Lauren Harrison

Managing Editor

Lauren Harrison is the managing editor for Government Technology magazine. She has a degree in English from the University of California, Berkeley, and more than 10 years’ experience in book and magazine publishing.

Plus, Google’s voice assistant gets better at pronouncing names, a hacked password manager compromises information for nearly 30,000 users and cryptocurrency companies tackle climate change.
NASCIO Midyear wraps up with a look at the new reality of part remote, part in-person work, as well as an exploration of the massive gains in digital service delivery during the pandemic.
Technology leaders in California, Colorado and Minnesota convened at NASCIO to offer best practices on bridging connectivity and digital literacy gaps in their states.
At the virtual convening of the National Association of State Chief Information Officers this week, sessions looked ahead to improving how states will continue to serve agencies and citizens in a post-pandemic world.
Plus, an AI for diabetes platform raises millions, Ford plans to stop selling gas-powered vehicles in Europe, and Baltimore ends its controversial drone surveillance program.
Former Deputy State CDO, Arkansas
Former CIO, Washington
Plus, an AI-powered chess bot is designed to play like a human, SpaceX competitor OneWeb adds 500 low-earth orbit satellites to its ranks and renewable energy surpasses fossil fuels in Europe.
ConnectMaine Executive Director Peggy Schaffer discusses her role within Maine government, the challenges and opportunities offered by the pandemic, and getting broadband to the state’s rural areas.
Work in New York City collects systematic data on street-level flooding, partnering with local agencies to design real-time flood sensors and an open code that other cities can build on.
Researchers collected survey and online data to tell the story of how the pandemic affected Boston’s diverse communities and how urban policymakers can use that information to navigate the path forward.
Plus, footlong robotic earthworms that analyze soil, the federal government contracts with Uber and Lyft to give employees free rides and the state of presidential social media accounts amid the transition.
Using human-centered design principles and behavioral nudges, researchers revised court summons for low-level offenders and instituted a text messaging reminder system, increasing court appearance rates.
Federal funding will soon be available to local governments and nonprofits to expand broadband for telehealth and at-home learning in the wake of COVID-19, but competition will be steep.
A data-driven look at how cities across the country have invested in workforce, doubled-down on cybersecurity and embraced new technologies to serve their communities before, during and after COVID.
Plus, drones that can plant thousands of trees in a day, mobile Microsoft data centers designed to set up in remote or hazardous locations, and a five-story building in Shanghai that “walked” itself down the street.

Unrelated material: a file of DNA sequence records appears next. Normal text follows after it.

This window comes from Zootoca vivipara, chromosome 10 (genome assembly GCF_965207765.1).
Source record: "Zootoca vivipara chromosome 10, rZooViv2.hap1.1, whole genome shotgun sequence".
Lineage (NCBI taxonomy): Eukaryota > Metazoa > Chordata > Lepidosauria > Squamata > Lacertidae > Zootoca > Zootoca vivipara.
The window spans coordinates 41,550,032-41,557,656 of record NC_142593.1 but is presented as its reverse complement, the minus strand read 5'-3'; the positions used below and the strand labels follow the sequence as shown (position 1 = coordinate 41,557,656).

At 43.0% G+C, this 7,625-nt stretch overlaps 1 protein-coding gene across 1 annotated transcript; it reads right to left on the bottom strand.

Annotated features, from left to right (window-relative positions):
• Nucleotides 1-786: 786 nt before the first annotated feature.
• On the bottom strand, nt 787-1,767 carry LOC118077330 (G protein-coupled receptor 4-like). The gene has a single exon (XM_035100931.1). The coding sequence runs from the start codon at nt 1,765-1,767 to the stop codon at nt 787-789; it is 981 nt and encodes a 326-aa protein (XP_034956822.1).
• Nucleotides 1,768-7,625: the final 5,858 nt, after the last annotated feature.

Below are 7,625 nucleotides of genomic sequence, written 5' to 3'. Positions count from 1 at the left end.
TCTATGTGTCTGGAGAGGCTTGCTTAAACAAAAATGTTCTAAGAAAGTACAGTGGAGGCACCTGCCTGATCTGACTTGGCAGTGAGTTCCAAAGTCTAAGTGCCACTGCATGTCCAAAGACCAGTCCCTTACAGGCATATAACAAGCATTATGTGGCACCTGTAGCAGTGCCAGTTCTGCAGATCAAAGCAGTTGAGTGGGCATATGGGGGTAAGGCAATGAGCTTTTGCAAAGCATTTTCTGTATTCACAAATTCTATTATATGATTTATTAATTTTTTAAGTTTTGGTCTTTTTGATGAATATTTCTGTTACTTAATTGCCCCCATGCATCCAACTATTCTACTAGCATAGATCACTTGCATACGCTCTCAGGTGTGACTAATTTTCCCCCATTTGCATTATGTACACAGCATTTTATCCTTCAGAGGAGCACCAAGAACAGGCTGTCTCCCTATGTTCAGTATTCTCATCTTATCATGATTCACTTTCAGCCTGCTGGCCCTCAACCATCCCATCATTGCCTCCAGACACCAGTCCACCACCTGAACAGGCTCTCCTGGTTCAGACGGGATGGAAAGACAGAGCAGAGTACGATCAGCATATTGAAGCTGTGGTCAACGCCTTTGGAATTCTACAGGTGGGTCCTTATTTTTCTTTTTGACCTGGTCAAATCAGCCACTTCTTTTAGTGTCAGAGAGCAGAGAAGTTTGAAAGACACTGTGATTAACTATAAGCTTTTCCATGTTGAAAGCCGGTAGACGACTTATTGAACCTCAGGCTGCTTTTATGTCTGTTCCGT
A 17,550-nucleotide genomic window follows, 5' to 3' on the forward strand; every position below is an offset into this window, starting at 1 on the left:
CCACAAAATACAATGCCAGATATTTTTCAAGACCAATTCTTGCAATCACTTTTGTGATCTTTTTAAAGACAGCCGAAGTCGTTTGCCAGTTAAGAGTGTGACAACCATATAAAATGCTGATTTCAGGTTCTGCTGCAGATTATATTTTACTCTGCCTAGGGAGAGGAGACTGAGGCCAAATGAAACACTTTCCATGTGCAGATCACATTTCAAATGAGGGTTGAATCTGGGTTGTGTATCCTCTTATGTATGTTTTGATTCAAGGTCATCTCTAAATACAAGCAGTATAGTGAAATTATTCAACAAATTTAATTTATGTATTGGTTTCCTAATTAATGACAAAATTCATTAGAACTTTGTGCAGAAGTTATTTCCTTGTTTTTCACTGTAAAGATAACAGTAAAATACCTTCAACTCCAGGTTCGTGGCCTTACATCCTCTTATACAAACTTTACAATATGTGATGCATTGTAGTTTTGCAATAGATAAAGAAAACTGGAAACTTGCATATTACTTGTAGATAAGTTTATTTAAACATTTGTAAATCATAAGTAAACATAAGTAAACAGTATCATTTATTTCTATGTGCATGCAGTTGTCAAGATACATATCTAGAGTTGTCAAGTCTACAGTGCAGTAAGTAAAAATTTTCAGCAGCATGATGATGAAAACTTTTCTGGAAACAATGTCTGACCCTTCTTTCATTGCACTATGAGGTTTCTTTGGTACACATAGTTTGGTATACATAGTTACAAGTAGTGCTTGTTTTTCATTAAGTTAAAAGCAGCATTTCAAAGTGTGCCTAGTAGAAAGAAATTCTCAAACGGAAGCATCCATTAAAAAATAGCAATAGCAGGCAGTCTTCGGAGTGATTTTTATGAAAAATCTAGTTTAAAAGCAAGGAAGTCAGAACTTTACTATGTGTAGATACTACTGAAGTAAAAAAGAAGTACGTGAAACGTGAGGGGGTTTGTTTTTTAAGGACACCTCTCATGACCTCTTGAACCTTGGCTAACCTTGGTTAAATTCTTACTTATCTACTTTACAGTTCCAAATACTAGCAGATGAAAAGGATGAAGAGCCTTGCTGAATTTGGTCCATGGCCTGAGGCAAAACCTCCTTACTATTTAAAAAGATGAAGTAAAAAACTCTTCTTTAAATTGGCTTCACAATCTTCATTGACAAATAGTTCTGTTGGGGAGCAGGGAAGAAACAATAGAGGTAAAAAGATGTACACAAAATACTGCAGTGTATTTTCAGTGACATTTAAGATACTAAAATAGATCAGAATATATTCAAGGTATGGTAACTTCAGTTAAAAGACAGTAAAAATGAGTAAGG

Undergraduates from Rice University worked with the Harris County, Texas, Clerk’s office to learn how the pandemic affected in-voter preferences, like mail-in and drive-through voting, and impacted election outcomes.
The winners in this year’s Digital Cities survey have long been following well-laid plans for modernizing infrastructure, cybersecurity and citizen services, meaning they were prepared to stand up to the pandemic.
A project out of Georgia Tech has developed an online tool that could help state and local governments assess the risk of coronavirus spread at gatherings from dinner parties to protests in their regions.
The annual NASCIO conference concludes with a look at how states are developing governance frameworks around the latest technologies to ensure a focus on citizens and avoid being drawn toward “every shiny widget.”
In a live virtual panel, NASCIO released its annual survey of state chief information officers today, supporting the notion that state IT leaders led the transition to remote work and a renewed push for digital services.
Plus, startups use machine learning to reduce the massive amount of waste in U.S. grocery stores, an app raises funds to identify users’ personal risks in emergencies and LG launches an air-purifying face mask.
The Data, Responsibly project, based out of New York University, has taken its research on responsible data management and expanded it to improve messaging around what it means to collect and use data ethically.
In the fourth annual Government Experience Awards, winning jurisdictions proved that in the face of COVID-19, it’s more important than ever to bring vital services to communities with innovative digital tools.
Plus, the amount of equity-based investments made in the space sector, Google Maps integrates bike share information after a year-long pilot in New York City, and app downloads in the U.S. versus China this year.
Work at Carnegie Mellon University originally intended to use machine learning to develop cost-effective bus routes for K-12 students in Allegheny County, Pa., pivoted amid COVID-19 to focus on food-insecure families.
As Congress prepares legislation for new broadband infrastructure projects, it is imperative there be parity between rural and urban programs. Everyone should benefit directly from these investments
A partnership between the University of Texas at Austin and the city looks at how AI can identify residents at risk of experiencing homelessness, as well as helping those currently in need find access to services.
At the IBM Think Gov Virtual Summit, state, local and federal public-sector IT leaders discussed the challenges and opportunities presented by COVID-19, like increased cyberthreats and rapid workforce shifts.
Plus, Equifax’s payout for its massive 2017 breach, a look at American fears of riding in autonomous vehicles and a potential solution for sanitizing sports arenas between events post-COVID.